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Ghost of Tsushima Director’s Cut Review

Initial release date: July 17, 2020 Director's Cut: August 20, 2021

Developer: Sucker Punch Productions

Designer: Darren Bridges

Composers: Ilan Eshkeri, Shigeru Umebayashi

Awards: BAFTA Games Award for Audio Achievement, The Game Award for Best Art Direction

Genres: Role-playing video game, Action-adventure game, Stealth game

Platforms: PlayStation 4, PlayStation 5

"Review Copy Provided By Sony"

Ghost of Tsushima originally released in 2020 for the PS4 and was the best game to release that year; fast forward a year later and it now has a remaster for the PS5 with a ton of added content and a much higher graphical fidelity taking advantage of the power of the PS5. The question now is does this remaster have what it takes to draw people back in for another romp through Japan with Jin Sakai? Let’s find out!

Story

The story of Ghost of Tsushima stars lone Samurai Jin Sakai on the island of Tsushima in the year 1274 as he is one of the island’s last known samurai during the first Mongol invasion of Japan. During this time, the Mongol Empire had been conquering country after country with their weaponry and military tactics that were unknown to all whom encountered them. With the Mongols setting their sights on conquering Japan and pillaging the land, all that stands between them and conquest is Jin who is the last surviving member of his clan. Jin struggles to maintain the way of the samurai and the code of Bushido as he comes to the realization that the ways of the sword that he has been trained in are ultimately ineffective against such a ruthless and barbaric force and thus he must learn the ways of the Ghost which is a fighting style that is unconventional in the face of traditional kenjustsu and use it to defeat the Mongols and protect the island of Tsushima and ultimately the entirety of Japan.

Gameplay

One word of advice I have for you is to please TAKE YOUR TIME with this game! There is absolutely no need to rush through this game as while you can beat this game within 45 hours or so if you go after just the main story; the amount of side quests you can experience will extend that gameplay bay another 70-100 hours or more. There is simple so much to explore and experience in this game that you’ll find yourself immersed in the world and losing track of the hours that pass.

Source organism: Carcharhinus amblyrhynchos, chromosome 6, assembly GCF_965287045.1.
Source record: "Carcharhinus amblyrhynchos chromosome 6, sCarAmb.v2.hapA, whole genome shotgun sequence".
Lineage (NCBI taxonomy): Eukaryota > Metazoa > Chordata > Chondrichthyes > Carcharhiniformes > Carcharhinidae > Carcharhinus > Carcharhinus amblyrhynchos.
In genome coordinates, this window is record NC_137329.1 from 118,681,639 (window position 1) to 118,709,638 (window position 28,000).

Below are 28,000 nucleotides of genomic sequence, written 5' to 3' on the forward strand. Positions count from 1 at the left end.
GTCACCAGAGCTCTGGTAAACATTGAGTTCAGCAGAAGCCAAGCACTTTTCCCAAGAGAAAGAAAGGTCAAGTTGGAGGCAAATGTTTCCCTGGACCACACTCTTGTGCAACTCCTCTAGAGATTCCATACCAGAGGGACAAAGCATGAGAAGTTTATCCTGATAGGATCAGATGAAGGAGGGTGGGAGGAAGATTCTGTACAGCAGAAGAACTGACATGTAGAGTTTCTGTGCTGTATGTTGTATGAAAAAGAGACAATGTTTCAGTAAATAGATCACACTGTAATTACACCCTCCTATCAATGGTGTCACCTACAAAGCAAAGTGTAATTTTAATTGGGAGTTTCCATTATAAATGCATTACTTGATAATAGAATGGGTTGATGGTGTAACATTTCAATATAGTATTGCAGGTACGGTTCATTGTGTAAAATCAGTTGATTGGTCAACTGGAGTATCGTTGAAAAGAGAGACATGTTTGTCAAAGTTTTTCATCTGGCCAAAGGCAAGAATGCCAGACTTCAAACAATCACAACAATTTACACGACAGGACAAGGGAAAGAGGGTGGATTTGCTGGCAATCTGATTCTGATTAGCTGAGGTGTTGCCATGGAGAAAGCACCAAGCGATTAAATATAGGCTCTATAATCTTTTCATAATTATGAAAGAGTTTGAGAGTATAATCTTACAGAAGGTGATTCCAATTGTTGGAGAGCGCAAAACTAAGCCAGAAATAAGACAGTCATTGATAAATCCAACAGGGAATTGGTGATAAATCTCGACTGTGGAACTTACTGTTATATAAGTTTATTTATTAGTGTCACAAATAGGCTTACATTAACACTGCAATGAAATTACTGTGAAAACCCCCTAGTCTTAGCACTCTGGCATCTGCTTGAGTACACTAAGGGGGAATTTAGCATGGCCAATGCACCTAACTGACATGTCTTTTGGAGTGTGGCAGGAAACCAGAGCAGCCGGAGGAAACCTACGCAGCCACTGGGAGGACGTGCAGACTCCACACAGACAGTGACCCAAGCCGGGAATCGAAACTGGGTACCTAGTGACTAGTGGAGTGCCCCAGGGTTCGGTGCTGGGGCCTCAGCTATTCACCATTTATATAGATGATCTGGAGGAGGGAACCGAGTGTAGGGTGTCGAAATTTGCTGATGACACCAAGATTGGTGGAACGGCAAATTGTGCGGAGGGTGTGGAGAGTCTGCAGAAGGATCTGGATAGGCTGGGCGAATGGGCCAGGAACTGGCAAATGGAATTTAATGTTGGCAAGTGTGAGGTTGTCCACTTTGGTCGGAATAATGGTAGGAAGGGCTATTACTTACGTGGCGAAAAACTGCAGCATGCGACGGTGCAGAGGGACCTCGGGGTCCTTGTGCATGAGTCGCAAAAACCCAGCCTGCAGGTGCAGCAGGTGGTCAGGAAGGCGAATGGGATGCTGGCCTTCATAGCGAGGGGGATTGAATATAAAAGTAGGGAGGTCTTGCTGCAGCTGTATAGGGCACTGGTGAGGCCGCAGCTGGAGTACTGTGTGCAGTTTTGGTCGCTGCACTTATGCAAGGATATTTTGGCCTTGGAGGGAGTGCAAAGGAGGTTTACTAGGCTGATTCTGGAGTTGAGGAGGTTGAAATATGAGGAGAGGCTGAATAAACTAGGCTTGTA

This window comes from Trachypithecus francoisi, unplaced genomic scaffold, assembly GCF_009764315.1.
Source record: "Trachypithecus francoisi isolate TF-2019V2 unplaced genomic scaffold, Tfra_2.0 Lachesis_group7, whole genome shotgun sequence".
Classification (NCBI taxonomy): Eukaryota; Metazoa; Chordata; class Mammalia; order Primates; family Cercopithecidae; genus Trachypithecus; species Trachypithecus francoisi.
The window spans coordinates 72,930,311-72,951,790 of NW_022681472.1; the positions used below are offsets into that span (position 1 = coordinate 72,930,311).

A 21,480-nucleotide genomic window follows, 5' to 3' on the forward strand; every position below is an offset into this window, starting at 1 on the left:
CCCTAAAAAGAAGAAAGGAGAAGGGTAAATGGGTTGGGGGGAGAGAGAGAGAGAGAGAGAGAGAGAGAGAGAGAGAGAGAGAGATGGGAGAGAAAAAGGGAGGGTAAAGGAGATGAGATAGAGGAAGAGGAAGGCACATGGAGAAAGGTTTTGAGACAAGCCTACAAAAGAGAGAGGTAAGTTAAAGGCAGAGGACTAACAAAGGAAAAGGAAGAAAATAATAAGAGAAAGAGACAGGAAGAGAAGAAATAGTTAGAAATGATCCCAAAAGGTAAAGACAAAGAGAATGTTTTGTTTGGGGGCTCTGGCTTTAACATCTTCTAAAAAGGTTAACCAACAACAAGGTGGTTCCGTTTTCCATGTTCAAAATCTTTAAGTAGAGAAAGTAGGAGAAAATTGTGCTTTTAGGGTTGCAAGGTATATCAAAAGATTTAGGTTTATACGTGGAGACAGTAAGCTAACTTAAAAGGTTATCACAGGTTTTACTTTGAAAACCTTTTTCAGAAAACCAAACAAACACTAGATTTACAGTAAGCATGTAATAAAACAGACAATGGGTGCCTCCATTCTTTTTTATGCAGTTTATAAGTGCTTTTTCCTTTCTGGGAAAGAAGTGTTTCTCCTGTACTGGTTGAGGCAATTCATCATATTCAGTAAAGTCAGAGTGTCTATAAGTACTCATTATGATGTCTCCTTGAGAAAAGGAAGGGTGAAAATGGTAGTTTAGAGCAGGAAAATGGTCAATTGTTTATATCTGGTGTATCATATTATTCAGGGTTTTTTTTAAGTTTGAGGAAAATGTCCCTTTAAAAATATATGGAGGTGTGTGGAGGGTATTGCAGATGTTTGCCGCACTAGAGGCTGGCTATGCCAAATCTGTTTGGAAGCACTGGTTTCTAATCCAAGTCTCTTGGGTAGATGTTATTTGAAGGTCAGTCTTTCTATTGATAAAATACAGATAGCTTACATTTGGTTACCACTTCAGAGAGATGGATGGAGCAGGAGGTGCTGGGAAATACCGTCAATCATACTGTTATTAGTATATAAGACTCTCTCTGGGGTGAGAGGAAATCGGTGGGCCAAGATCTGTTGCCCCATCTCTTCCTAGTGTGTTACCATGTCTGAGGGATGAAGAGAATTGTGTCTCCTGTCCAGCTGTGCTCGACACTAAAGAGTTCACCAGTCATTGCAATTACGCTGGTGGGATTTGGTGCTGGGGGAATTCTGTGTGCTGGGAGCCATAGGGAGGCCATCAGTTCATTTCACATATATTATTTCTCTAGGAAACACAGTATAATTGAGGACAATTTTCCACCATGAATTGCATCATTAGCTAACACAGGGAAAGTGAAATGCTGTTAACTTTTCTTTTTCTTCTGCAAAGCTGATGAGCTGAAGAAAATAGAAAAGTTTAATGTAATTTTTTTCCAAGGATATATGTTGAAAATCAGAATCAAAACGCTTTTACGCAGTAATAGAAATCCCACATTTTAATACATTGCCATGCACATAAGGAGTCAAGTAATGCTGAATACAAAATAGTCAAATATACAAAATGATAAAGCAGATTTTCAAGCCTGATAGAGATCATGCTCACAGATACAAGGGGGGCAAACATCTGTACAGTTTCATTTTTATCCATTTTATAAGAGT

The gameplay in Tsushima is very fun and fluid while being focused on fluid swordplay. You’ll find battles unfolding in incredibly life like battles that have you switching your stance on the fly to acclimate both to the environments you’re in as well as the enemies that you’ll be facing from bandits, samurai, ronins, and the main villain’s being the Mongols. You have a fast attack, heavy attack that you can charge, and can block which allows you to parry attacks. The various stances that you have vary from being effective against one-on-one fights as well as one vs many and even unlock stances from defeating various Mongols that allow you to take on shield bearing enemies, spear wielders, and more as you switch on the fly in mid combat.


Ghost of Tsushima will have enemies being relentless in how they want to cleave your head from your shoulders by going after you in massive groups often times forcing you to run and hide where even if you hide they will continue to hunt you down. This is probably the most realistic enemy AI I have seen in a game thus far.

There’s the Ghost tools that are not as honorable to use such smoke bombs, kunai, black powder bombs and more that give you an upper hand in combat. The best way to describe the Ghost mechanic is that it’s psychological warfare to strike fear in your enemies by utilizing either stealth to kill as many enemies as possible or utilize theatrical and brutal killings.


The standoff mechanic allows you to issue a challenge to your opponents and is a way to gain resolve points which allow for special attacks and is very much rooted in the real-life way that Samurai fought in feudal Japan.